Nepalese police on Friday detained nearly 600 Tibetan exiles participating in anti-China protests in Kathmandu on the day the Beijing Olympic Games open, dpa reported.
Small groups of Tibetans gathered near the consular section of the Chinese embassy in central Kathmandu, defying a government ban on protests in the area.
Many Tibetans wearing "Free-Tibet" T-shirts and with their faces painted with Tibetan national flags chanted anti-China slogans.
The police stopped the protestors several hundred metres from the embassy office and bundled them into waiting trucks to be driven off to detention centres.
"We will protest around the Chinese embassy throughout the day," said a protest organizer who did not wish to be named. "We must highlight the situation in Tibet."
As one group of protesters were loaded unto trucks, another group appeared to continue the demonstration.
"So far, we have detained nearly 600 Tibetans for violating government orders," police officer Ramesh Thapa said. "We expect more arrests during the day."
The Nepalese government had beefed up security around the Chinese embassy consular section, expecting protests coinciding with the Olympics.
Friday's demonstrations came a day after Tibetan exiles organized the biggest anti-China protest in Nepal since they began in March. It drew nearly 2,000 participants.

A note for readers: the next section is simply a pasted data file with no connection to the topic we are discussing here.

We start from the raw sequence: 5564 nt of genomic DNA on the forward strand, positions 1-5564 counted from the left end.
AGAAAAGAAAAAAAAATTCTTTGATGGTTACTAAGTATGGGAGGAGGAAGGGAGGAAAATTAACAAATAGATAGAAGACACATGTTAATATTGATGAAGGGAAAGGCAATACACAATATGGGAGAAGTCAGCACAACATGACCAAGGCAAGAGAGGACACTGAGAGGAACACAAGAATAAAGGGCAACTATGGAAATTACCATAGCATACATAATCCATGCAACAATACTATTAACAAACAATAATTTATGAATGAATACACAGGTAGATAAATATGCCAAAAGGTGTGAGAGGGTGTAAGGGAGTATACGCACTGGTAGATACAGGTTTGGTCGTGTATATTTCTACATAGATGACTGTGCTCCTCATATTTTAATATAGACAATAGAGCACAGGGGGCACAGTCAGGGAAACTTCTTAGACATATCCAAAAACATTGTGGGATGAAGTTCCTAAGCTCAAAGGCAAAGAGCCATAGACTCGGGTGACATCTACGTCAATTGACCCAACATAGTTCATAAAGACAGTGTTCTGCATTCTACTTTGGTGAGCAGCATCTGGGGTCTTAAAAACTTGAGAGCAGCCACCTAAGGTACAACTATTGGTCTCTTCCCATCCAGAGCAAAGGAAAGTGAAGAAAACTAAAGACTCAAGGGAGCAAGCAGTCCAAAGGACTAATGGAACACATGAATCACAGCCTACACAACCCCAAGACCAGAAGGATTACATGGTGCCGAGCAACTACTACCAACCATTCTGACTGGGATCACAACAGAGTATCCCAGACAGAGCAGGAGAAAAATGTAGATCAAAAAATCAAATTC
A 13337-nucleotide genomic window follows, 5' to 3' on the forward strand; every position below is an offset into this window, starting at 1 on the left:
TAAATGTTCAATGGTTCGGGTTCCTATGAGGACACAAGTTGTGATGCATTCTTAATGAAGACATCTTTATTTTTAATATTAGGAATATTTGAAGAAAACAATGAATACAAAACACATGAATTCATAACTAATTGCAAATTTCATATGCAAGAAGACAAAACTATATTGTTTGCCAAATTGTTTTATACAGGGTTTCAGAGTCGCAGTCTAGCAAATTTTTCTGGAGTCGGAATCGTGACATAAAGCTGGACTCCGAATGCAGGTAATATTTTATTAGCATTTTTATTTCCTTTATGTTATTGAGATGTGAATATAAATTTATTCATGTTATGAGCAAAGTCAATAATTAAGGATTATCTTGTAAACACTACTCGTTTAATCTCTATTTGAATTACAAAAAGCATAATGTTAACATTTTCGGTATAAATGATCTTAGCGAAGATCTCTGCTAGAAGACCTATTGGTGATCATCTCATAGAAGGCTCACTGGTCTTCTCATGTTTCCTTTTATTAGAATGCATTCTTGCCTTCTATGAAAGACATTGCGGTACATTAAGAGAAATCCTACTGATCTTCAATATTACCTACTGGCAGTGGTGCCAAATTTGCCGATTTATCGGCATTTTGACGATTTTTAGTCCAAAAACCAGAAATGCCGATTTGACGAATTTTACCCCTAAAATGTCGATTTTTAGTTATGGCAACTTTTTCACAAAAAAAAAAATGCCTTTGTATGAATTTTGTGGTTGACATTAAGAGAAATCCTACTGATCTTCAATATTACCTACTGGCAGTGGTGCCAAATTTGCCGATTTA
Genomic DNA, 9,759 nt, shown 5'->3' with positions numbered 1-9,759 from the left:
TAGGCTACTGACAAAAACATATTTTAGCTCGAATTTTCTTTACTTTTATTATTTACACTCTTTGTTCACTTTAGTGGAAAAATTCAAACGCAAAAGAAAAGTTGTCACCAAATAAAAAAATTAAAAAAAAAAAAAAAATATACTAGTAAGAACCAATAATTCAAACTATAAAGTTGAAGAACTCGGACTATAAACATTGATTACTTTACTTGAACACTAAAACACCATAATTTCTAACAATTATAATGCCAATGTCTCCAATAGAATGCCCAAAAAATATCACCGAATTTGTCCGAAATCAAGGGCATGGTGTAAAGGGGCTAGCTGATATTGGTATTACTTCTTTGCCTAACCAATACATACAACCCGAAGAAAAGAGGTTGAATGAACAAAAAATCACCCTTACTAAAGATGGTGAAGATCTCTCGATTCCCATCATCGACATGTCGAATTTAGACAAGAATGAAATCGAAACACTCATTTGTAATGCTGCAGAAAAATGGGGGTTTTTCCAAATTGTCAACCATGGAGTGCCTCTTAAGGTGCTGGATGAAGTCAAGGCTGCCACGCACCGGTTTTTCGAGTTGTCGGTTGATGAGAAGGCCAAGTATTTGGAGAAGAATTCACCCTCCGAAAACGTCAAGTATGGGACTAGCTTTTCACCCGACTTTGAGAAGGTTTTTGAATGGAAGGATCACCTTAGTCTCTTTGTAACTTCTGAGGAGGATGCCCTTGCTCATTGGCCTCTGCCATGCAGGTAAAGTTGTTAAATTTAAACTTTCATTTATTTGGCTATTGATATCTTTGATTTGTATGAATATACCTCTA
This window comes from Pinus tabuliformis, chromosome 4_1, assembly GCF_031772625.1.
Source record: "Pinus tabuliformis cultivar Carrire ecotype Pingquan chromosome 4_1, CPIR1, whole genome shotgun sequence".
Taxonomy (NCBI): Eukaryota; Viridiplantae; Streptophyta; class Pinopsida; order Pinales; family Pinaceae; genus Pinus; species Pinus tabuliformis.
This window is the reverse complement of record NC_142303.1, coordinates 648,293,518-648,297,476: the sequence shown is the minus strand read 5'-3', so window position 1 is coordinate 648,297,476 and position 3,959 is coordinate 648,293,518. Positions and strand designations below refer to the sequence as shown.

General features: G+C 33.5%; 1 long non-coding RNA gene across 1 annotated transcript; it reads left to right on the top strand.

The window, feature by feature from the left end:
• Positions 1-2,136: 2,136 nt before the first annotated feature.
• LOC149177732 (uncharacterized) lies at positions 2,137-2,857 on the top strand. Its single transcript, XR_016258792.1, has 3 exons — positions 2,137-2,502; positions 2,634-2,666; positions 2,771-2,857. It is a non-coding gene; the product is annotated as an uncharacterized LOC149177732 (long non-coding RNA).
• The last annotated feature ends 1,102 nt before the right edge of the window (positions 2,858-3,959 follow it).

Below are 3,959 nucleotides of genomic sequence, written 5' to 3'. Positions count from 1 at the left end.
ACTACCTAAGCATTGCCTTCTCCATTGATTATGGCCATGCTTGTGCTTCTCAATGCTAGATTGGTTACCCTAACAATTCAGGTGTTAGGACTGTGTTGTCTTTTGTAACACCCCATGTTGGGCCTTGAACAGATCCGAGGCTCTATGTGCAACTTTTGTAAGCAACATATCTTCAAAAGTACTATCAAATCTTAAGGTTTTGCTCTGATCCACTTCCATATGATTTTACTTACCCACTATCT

Nepal has come under growing criticism over its handling of the Tibetan protests. Human rights organizations said thousands of Tibetans have been arrested since they began.
The Nepalese government, which recognizes Tibet as an integral part of China, said it would not allow anti-China protests in the country because it would effect its relations with its northern neighbour.
Nearly 20,000 Tibetans are officially listed as refugees in Nepal. However, several thousand more have not been given that status after the government stopped recognizing arrivals after 1989 as refugees.
Human rights organizations said an estimated 3,000 Tibetans cross the Himalayan passes each year into Nepal, risking their lives to escape Chinese rule in Tibet.